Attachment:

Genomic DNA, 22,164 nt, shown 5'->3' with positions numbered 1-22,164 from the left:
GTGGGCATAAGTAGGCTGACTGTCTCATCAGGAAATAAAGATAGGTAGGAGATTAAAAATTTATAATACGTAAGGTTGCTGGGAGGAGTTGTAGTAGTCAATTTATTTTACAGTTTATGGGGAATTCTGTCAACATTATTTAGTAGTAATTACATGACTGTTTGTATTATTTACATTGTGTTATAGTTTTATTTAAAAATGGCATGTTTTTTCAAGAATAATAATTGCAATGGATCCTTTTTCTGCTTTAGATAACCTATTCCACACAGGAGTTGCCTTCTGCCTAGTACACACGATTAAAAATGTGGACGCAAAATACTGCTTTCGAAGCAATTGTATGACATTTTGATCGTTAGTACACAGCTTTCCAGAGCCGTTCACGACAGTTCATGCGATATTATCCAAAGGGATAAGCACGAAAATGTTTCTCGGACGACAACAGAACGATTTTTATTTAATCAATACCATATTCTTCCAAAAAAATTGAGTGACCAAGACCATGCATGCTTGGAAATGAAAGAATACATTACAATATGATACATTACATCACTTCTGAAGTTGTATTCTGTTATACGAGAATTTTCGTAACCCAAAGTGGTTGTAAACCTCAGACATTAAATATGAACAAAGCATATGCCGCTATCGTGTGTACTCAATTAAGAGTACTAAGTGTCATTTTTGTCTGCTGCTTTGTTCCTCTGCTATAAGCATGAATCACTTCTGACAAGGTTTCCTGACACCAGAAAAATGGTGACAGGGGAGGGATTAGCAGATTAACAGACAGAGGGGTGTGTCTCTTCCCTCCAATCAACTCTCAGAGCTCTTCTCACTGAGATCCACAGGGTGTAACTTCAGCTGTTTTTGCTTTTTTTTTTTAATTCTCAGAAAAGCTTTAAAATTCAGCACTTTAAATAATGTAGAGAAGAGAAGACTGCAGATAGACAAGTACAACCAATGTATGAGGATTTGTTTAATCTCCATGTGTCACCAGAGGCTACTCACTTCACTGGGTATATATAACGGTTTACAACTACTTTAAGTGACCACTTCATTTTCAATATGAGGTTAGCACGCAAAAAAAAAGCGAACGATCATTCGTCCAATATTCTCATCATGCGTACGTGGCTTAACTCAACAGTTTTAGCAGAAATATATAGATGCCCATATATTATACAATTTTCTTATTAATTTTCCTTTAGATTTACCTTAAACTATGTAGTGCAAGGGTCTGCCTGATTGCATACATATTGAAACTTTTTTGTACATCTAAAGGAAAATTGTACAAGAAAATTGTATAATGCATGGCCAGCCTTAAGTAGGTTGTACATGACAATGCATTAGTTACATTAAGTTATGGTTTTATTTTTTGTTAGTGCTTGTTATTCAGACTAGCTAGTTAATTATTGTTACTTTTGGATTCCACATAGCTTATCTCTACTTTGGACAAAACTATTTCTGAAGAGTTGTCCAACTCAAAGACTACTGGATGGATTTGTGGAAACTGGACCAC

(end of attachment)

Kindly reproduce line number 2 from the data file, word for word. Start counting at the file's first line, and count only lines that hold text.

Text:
GTGGGCATAAGTAGGCTGACTGTCTCATCAGGAAATAAAGATAGGTAGGAGATTAAAAATTTATAATACGTAAGGTTGCTGGGAGGAGTTGTAGTAGTCAATTTATTTTACAGTTTATGGGGAATTCTGTCAACATTATTTAGTAGTAATTACATGACTGTTTGTATTATTTACATTGTGTTATAGTTTTATTTAAAAATGGCATGTTTTTTCAAGAATAATAATTGCAATGGATCCTTTTTCTGCTTTAGATAACCTATTCCACACAGGAGTTGCCTTCTGCCTAGTACACACGATTAAAAATGTGGACGCAAAATACTGCTTTCGAAGCAATTGTATGACATTTTGATCGTTAGTACACAGCTTTCCAGAGCCGTTCACGACAGTTCATGCGATATTATCCAAAGGGATAAGCACGAAAATGTTTCTCGGACGACAACAGAACGATTTTTATTTAATCAATACCATATTCTTCCAAAAAAATTGAGTGACCAAGACCATGCATGCTTGGAAATGAAAGAATACATTACAATATGATACATTACATCACTTCTGAAGTTGTATTCTGTTATACGAGAATTTTCGTAACCCAAAGTGGTTGTAAACCTCAGACATTAAATATGAACAAAGCATATGCCGCTATCGTGTGTACTCAATTAAGAGTACTAAGTGTCATTTTTGTCTGCTGCTTTGTTCCTCTGCTATAAGCATGAATCACTTCTGACAAGGTTTCCTGACACCAGAAAAATGGTGACAGGGGAGGGATTAGCAGATTAACAGACAGAGGGGTGTGTCTCTTCCCTCCAATCAACTCTCAGAGCTCTTCTCACTGAGATCCACAGGGTGTAACTTCAGCTGTTTTTGCTTTTTTTTTTTAATTCTCAGAAAAGCTTTAAAATTCAGCACTTTAAATAATGTAGAGAAGAGAAGACTGCAGATAGACAAGTACAACCAATGTATGAGGATTTGTTTAATCTCCATGTGTCACCAGAGGCTACTCACTTCACTGGGTATATATAACGGTTTACAACTACTTTAAGTGACCACTTCATTTTCAATATGAGGTTAGCACGCAAAAAAAAAGCGAACGATCATTCGTCCAATATTCTCATCATGCGTACGTGGCTTAACTCAACAGTTTTAGCAGAAATATATAGATGCCCATATATTATACAATTTTCTTATTAATTTTCCTTTAGATTTACCTTAAACTATGTAGTGCAAGGGTCTGCCTGATTGCATACATATTGAAACTTTTTTGTACATCTAAAGGAAAATTGTACAAGAAAATTGTATAATGCATGGCCAGCCTTAAGTAGGTTGTACATGACAATGCATTAGTTACATTAAGTTATGGTTTTATTTTTTGTTAGTGCTTGTTATTCAGACTAGCTAGTTAATTATTGTTACTTTTGGATTCCACATAGCTTATCTCTACTTTGGACAAAACTATTTCTGAAGAGTTGTCCAACTCAAAGACTACTGGATGGATTTGTGGAAACTGGACCAC